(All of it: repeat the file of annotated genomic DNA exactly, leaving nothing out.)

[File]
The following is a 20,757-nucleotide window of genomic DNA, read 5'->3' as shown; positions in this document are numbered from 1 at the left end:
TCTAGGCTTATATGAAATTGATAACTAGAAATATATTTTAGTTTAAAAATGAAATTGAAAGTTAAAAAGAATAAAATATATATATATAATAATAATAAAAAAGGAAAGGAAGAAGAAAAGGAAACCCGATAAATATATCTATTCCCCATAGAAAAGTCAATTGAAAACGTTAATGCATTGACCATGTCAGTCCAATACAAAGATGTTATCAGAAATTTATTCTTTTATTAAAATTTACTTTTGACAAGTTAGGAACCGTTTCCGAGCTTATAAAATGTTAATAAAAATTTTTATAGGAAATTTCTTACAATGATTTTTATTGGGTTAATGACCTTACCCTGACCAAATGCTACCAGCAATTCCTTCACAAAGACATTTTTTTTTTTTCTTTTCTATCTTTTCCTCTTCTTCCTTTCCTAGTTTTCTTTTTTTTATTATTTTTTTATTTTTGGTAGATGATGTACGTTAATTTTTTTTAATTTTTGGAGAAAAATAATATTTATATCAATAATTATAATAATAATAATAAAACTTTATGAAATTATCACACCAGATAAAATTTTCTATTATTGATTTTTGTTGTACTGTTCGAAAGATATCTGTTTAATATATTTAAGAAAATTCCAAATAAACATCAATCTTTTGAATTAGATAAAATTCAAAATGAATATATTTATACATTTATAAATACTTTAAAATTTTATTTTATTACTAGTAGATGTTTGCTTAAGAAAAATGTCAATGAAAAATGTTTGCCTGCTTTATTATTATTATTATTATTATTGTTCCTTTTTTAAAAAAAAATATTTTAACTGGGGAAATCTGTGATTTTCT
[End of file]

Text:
The following is a 20,757-nucleotide window of genomic DNA, read 5'->3' as shown; positions in this document are numbered from 1 at the left end:
TCTAGGCTTATATGAAATTGATAACTAGAAATATATTTTAGTTTAAAAATGAAATTGAAAGTTAAAAAGAATAAAATATATATATATAATAATAATAAAAAAGGAAAGGAAGAAGAAAAGGAAACCCGATAAATATATCTATTCCCCATAGAAAAGTCAATTGAAAACGTTAATGCATTGACCATGTCAGTCCAATACAAAGATGTTATCAGAAATTTATTCTTTTATTAAAATTTACTTTTGACAAGTTAGGAACCGTTTCCGAGCTTATAAAATGTTAATAAAAATTTTTATAGGAAATTTCTTACAATGATTTTTATTGGGTTAATGACCTTACCCTGACCAAATGCTACCAGCAATTCCTTCACAAAGACATTTTTTTTTTTTCTTTTCTATCTTTTCCTCTTCTTCCTTTCCTAGTTTTCTTTTTTTTATTATTTTTTTATTTTTGGTAGATGATGTACGTTAATTTTTTTTAATTTTTGGAGAAAAATAATATTTATATCAATAATTATAATAATAATAATAAAACTTTATGAAATTATCACACCAGATAAAATTTTCTATTATTGATTTTTGTTGTACTGTTCGAAAGATATCTGTTTAATATATTTAAGAAAATTCCAAATAAACATCAATCTTTTGAATTAGATAAAATTCAAAATGAATATATTTATACATTTATAAATACTTTAAAATTTTATTTTATTACTAGTAGATGTTTGCTTAAGAAAAATGTCAATGAAAAATGTTTGCCTGCTTTATTATTATTATTATTATTATTGTTCCTTTTTTAAAAAAAAATATTTTAACTGGGGAAATCTGTGATTTTCT